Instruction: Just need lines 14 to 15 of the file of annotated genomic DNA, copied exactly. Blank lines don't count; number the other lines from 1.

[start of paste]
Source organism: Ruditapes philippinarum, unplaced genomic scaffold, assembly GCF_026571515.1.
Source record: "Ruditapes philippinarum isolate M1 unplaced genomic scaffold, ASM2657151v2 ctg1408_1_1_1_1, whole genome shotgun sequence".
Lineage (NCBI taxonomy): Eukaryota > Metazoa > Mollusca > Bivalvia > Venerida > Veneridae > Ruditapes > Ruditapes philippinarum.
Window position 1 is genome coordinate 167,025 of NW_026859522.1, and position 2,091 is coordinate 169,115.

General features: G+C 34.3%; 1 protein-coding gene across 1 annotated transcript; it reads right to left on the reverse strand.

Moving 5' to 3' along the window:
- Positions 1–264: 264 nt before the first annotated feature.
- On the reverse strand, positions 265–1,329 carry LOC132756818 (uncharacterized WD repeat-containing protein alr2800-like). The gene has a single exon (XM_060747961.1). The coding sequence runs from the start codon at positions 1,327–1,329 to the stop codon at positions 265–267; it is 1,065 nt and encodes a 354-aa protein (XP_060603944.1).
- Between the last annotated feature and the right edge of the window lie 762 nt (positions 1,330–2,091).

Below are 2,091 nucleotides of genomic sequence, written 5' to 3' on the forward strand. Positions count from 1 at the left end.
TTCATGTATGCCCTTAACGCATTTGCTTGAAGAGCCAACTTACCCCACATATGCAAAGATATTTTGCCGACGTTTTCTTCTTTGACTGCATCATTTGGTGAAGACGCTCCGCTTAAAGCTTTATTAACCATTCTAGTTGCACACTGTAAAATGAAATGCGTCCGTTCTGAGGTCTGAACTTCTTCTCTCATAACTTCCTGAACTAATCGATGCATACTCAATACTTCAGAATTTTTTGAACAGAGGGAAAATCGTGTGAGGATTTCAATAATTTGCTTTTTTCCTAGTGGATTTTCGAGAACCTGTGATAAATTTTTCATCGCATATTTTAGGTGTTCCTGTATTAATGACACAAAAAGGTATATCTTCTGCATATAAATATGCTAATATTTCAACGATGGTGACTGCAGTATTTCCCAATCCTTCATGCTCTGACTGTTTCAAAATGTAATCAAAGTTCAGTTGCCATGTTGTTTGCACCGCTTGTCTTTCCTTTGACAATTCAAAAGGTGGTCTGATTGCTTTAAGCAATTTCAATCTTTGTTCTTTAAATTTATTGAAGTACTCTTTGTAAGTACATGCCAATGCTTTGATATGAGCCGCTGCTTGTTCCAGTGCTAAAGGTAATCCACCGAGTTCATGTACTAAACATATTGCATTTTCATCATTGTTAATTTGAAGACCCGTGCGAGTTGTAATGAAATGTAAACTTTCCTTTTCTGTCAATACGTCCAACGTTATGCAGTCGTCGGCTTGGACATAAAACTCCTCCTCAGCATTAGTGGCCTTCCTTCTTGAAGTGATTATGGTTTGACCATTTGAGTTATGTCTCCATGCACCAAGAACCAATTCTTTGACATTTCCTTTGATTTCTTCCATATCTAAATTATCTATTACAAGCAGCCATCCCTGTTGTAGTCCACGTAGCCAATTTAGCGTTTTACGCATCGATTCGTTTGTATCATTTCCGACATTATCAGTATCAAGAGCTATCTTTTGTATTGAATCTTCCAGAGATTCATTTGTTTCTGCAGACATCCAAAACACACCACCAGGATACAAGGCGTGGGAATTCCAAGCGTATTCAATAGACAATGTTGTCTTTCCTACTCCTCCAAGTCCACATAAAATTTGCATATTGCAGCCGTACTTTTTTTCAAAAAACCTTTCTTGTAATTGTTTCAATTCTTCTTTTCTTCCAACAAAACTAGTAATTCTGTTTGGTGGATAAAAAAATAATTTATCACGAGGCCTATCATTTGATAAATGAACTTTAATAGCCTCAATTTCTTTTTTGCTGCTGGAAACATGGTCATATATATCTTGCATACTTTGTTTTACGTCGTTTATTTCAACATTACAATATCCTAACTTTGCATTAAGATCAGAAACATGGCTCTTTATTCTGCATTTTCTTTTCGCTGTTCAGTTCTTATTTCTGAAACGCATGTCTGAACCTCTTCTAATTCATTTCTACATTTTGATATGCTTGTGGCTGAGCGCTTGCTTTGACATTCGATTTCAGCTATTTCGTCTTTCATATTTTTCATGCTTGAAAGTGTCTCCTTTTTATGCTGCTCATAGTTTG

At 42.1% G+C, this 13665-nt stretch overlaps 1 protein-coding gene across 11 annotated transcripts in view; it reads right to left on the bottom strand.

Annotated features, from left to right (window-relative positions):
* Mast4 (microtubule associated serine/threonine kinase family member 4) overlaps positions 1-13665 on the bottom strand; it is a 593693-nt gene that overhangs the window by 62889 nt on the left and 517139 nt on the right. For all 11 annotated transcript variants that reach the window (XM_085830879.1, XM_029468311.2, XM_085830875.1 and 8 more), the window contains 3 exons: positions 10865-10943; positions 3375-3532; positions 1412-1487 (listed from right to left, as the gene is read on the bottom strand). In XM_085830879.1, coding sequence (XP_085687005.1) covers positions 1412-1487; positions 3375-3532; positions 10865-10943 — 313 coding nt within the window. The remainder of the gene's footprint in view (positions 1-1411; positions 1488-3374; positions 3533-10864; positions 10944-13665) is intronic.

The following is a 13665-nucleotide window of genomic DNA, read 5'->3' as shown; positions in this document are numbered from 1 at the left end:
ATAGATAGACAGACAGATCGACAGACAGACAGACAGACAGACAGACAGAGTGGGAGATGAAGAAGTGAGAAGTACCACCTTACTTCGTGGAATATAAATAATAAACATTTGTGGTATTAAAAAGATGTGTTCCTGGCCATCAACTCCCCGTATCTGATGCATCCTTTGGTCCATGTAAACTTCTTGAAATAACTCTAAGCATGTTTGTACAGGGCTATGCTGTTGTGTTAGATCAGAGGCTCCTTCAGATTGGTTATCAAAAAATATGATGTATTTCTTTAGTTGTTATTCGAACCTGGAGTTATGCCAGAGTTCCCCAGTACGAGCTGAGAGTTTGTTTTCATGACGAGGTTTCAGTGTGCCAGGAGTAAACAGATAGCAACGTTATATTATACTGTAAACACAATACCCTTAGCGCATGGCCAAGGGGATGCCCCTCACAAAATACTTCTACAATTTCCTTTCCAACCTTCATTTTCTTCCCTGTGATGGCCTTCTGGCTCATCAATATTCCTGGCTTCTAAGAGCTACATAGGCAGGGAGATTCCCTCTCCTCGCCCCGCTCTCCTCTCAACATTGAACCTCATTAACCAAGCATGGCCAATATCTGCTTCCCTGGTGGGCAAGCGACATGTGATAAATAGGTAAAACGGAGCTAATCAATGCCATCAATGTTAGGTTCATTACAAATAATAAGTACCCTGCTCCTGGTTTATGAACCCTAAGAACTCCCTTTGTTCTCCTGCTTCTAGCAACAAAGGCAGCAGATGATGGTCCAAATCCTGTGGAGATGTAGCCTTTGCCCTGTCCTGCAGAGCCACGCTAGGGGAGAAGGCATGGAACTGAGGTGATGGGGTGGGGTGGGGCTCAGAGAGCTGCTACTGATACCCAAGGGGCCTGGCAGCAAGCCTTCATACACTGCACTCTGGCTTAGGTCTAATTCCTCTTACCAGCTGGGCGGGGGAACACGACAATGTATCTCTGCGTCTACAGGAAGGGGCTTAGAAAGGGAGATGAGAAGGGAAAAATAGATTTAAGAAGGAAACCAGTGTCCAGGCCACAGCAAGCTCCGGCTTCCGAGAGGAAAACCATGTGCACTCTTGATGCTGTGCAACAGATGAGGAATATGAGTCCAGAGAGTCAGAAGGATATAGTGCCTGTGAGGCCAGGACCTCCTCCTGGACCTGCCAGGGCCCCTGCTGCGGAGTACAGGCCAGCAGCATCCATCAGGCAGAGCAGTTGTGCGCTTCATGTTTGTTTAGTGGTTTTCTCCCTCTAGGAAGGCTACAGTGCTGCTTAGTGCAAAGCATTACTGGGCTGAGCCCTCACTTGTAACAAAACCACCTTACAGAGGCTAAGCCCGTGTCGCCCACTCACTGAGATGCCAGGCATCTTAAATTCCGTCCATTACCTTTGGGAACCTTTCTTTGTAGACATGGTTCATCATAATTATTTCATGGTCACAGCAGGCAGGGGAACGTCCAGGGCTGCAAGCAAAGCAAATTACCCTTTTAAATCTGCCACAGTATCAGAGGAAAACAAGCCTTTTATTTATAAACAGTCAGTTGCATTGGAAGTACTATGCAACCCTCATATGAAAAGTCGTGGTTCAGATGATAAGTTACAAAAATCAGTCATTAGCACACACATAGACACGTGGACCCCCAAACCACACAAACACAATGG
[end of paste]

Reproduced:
* Mast4 (microtubule associated serine/threonine kinase family member 4) overlaps positions 1-13665 on the bottom strand; it is a 593693-nt gene that overhangs the window by 62889 nt on the left and 517139 nt on the right. For all 11 annotated transcript variants that reach the window (XM_085830879.1, XM_029468311.2, XM_085830875.1 and 8 more), the window contains 3 exons: positions 10865-10943; positions 3375-3532; positions 1412-1487 (listed from right to left, as the gene is read on the bottom strand). In XM_085830879.1, coding sequence (XP_085687005.1) covers positions 1412-1487; positions 3375-3532; positions 10865-10943 — 313 coding nt within the window. The remainder of the gene's footprint in view (positions 1-1411; positions 1488-3374; positions 3533-10864; positions 10944-13665) is intronic.

The following is a 13665-nucleotide window of genomic DNA, read 5'->3' as shown; positions in this document are numbered from 1 at the left end: